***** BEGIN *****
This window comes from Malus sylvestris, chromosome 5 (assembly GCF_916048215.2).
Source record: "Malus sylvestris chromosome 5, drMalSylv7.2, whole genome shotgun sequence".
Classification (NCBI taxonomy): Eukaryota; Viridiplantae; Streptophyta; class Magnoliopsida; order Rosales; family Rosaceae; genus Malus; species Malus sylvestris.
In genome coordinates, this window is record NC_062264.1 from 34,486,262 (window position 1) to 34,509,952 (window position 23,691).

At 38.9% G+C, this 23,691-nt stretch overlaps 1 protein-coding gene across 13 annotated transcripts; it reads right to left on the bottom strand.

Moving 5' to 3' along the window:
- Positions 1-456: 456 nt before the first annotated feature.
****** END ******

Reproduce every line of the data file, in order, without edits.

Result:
This window comes from Malus sylvestris, chromosome 5 (assembly GCF_916048215.2).
Source record: "Malus sylvestris chromosome 5, drMalSylv7.2, whole genome shotgun sequence".
Classification (NCBI taxonomy): Eukaryota; Viridiplantae; Streptophyta; class Magnoliopsida; order Rosales; family Rosaceae; genus Malus; species Malus sylvestris.
In genome coordinates, this window is record NC_062264.1 from 34,486,262 (window position 1) to 34,509,952 (window position 23,691).

At 38.9% G+C, this 23,691-nt stretch overlaps 1 protein-coding gene across 13 annotated transcripts; it reads right to left on the bottom strand.

Moving 5' to 3' along the window:
- Positions 1-456: 456 nt before the first annotated feature.